Once we hit the highway after a couple of hours, I was given a profound insight into my life, thanks to this sign board . . .That was also where I met an interesting person – Mr. Satyen Das. He was on a mission to raise awareness about global warming and his method was rather unique -he was pedaling a cycle rickshaw all the way from Kolkota to Leh and beyond! He’d been on the road for two months now and it would probably take him three more days to reach Leh. While I was in awe of his physical achievement -it’s definitely no mean task he’d set for himself- I’m still not sure how his mission could’ve contributed to raising awareness. Perhaps he’d be featured in the papers and on websites, but what after that? He had apparently done a similar trip in 2014, riding all the way to Siachen. But did I or any of my peers know about it? No. And do any of you know about his trips? I’m not sure. So, how many people have really been made aware of the issue at hand? And even if a substantial number have, how has it affected them? Have they really done something to tackle the issue or have they just read & liked the article or seen a video (here’s one I found much later after returning home: https://www.youtube.com/watch?v=9HM8ip4QpuE) and forgotten about it? These were some questions that kept my mind occupied during the next leg of the trek.
As promised to myself, I listened to my body and set my pace accordingly, not bothering about Tashi and gang overtaking me. I had embarked on this trek not to compete with anyone but to enjoy being in the midst of nature and maybe even being one with it. The route itself wasn’t complicated and I was confident of getting to the destination on my own. So I watched on as the crew and George were going . . .going . . .gone.And suddenly, I was all alone in the middle of nowhere! Well, almost alone, ‘coz the mountains and a few stray clouds kept me company. Each mountain, as I mentioned in my last post, had a story to tell, the clouds kept shifting shape and positions so that there was something new for me to discover every few kilometers. The weather was pleasant too -although the winds were as stubborn as ever, the sun was kinder and did not scorch like yesterday.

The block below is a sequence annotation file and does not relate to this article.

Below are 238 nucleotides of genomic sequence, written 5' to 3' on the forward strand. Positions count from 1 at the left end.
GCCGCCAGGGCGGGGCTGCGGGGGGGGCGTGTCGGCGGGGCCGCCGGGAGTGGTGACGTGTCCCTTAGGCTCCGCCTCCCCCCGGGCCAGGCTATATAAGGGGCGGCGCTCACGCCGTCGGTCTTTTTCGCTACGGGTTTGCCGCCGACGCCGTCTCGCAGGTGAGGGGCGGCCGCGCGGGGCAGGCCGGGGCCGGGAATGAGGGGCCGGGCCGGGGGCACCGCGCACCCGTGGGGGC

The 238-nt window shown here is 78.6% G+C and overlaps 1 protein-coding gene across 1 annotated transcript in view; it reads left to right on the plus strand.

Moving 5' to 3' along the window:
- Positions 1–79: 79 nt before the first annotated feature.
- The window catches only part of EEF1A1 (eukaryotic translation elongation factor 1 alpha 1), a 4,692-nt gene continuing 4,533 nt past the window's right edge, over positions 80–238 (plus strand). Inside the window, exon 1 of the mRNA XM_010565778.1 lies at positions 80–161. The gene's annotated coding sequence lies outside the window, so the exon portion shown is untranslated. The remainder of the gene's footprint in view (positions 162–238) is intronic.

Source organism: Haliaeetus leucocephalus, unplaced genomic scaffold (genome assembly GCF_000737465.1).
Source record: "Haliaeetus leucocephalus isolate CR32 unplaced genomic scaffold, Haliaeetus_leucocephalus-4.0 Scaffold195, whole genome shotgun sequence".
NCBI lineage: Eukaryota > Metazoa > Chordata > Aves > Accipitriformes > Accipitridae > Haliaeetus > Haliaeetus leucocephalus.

Through my trek today, I came across several low wall-like structures covered with stone slabs that had something inscribed on them. Later, I learned that these were ‘Mani’ walls. “Om Mani Padme Hum” meaning ‘Behold the Jewel in the Lotus’ is a sacred Buddhist chant that invokes Lord Avalokiteshwara and monks carve this sacred chant on stone slabs as a form of meditation. Then, when traveling, they deposit the slabs at various points on their route and what starts off with just a few slabs slowly grows into a full-fledged Mani wall.
Soon, I was approaching the camp site at Tso Kar. Tso means Lake in Ladakhi and Kar means White. That makes Tso Kar translate loosely into White Lake, a name acquired because of the thick crust of white salt deposits surrounding the lake. Although the deposits have been depleting over the years, it is said that the lake was once the source of salt for the entire Ladakh and Tibet regions. When the lake made its first appearance as a thin blue line highlighting the base of a far-away mountain, I felt ecstatic. This was yet another feature the trek description had promised me – azure-blue lakes.